Updated: Nov 29, 2021
This life is so hard at times for so many.
This afternoon, my wife shared information about two more people in the veterinary profession that had committed suicide. One of them left behind a wife and a six year old child. If you don't know about the high suicide rates in this profession, just Google it. It's rampant.
She also knows someone whose brother was violently attacked, is in a coma, and is not going to make it. The young gal has to fly out to go say goodbye to her brother.
Those were just a few stories on top of all the other things I am involved with on a daily basis.
When I left my management job at Target to pursue full-time ministry, I had no idea what I was really stepping into. Giving sermons is just one of many things that pastors do. That's just the part people see.
There's a whole world of pain that ministers are battling day in and day out. We spend the remainder of the time we have equipping believers to bring light to wherever God has put them. Why? Because God wanted every believer involved in some kind of ministry thru their vocation; the leaders in God’s family are there as a kind of player/coach. We live our lives as ministers to the world around us and help others do the same.
What are people dealing with?
Here's a few things...
Stress, anxiety, depression, self-harm, fear, abuse, divorce, abandonment, loneliness, bullying, poverty, substance abuse, teen pregnancy, confusion, hopelessness, violence, addictions, identity and purpose, body image, low self-esteem, insecurity, guilt, embarrassment, rejection, disrespect, broken trust, lack of motivation, competing priorities, unhealthy habits, homelessness, lack of community, dropping out of school, peer pressure, mental health issues, sexual trauma, obesity, defiant actions, gangs, scary world events, heartbreak, social media, moving, poor sleep, bad nutrition, appearance concerns, comparisons, negative influencers, eating disorders, hormones, gossip, sadness, pressure, lack of faith, politics, shame, codependency, bitterness, exploitation....and there's a lot more.
These words exist in the English language, because at some point we had to name the problem we were dealing with. What words come to your mind? What are you personally battling? Was it something in that list? Was it something else?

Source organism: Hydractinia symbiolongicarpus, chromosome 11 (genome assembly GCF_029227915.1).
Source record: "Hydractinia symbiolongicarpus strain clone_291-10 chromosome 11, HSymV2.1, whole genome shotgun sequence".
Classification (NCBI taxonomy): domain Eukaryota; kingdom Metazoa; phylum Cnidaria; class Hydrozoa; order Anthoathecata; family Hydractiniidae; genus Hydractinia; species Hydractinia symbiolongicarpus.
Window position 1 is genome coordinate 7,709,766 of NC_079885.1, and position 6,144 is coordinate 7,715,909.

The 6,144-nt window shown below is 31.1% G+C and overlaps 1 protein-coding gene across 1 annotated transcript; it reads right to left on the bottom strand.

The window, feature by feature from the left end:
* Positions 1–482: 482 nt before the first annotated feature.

I am completely convinced that the hope we all need is ultimately found in Jesus Christ. God is the source of all hope.
So I have dedicated the rest of my life to leaning into these problems and bringing healing, life, restoration, love....hope.
The example Jesus set for us was to live our lives bringing healing to others, proclaiming Good News of forgiveness and reconciliation thru Christ, teaching people who put their trust in Jesus how to live this new life out, and about what’s to come. That’s the mission.
God’s Kingdom takes people from all nations and creates one big family; even people who were once enemies. And this family continually celebrates all the good things He has done, is doing today, and will do in the future.
When Christians are at our best, we’re the largest force for good that the world has ever seen. But when we forget who we are and what God has done for us personally, we fail miserably.
Sometimes, we become self-righteous with a ‘holier-than-thou’ attitude, and rather than invite people who need healing and hope to meet Jesus, we say, write, or do things that make people want nothing to do with Jesus or His family, the Church. We reduce ministry to an academic pursuit of whose theology is best and who is wrong. We spend all our time reading books rather than being with people who need healing.
It would be like reading hundreds of books on how to build a deck and never actually building one - just criticizing all the other deck builders and dividing the deck building community. And somehow we think the Master Carpenter will reward us for it. (I don’t think He will.)
We see Paul address this in 1 Corinthians 13 when he wrote,
“If I had the gift of prophecy, and if I understood all of God’s secret plans and possessed all knowledge, and if I had such faith that I could move mountains, but didn’t love others, I would be nothing.”
And James explained that,
“Suppose you see a brother or sister who has no food or clothing, and you say, “Good-bye and have a good day; stay warm and eat well”—but then you don’t give that person any food or clothing. What good does that do? So you see, faith by itself isn’t enough. Unless it produces good deeds, it is dead and useless.”
Accumulation of knowledge without application is meaningless. Paul taught us that “knowledge puffs up, but love builds up”.
These are just a few examples of what the apostles were trying to teach the Church. As believers, we need to become people who are more concerned with who feels loved than who feels right. Paul never says that knowledge is not important, but he does say that it is worthless without love. Love is the commandment. Love is the mission.
Some of us need to get off Facebook, get in our cars, and go down to the nearest homeless shelter to volunteer for a few hours. It’s easy to share a hateful and divisive meme. It’s hard to love people and listen to their stories and minister to their needs.
If we are going to bring Hope to the world around us who are hurting and hopeless, then we must lean into His love for us and all those who are made in His image. That’s the only way things change.
At West Sound YFC, we are leaning into the pain in young people's lives. You can be a part of bringing Hope to someone. To learn about all the different ways to get involved, please use the button below to learn more.
About the Author:
Adam serves as the Development Director here at West Sound YFC and is part of the Executive Leadership Team. He is responsible for Chapter Growth, Community Engagement, and Fundraising on behalf of the chapter.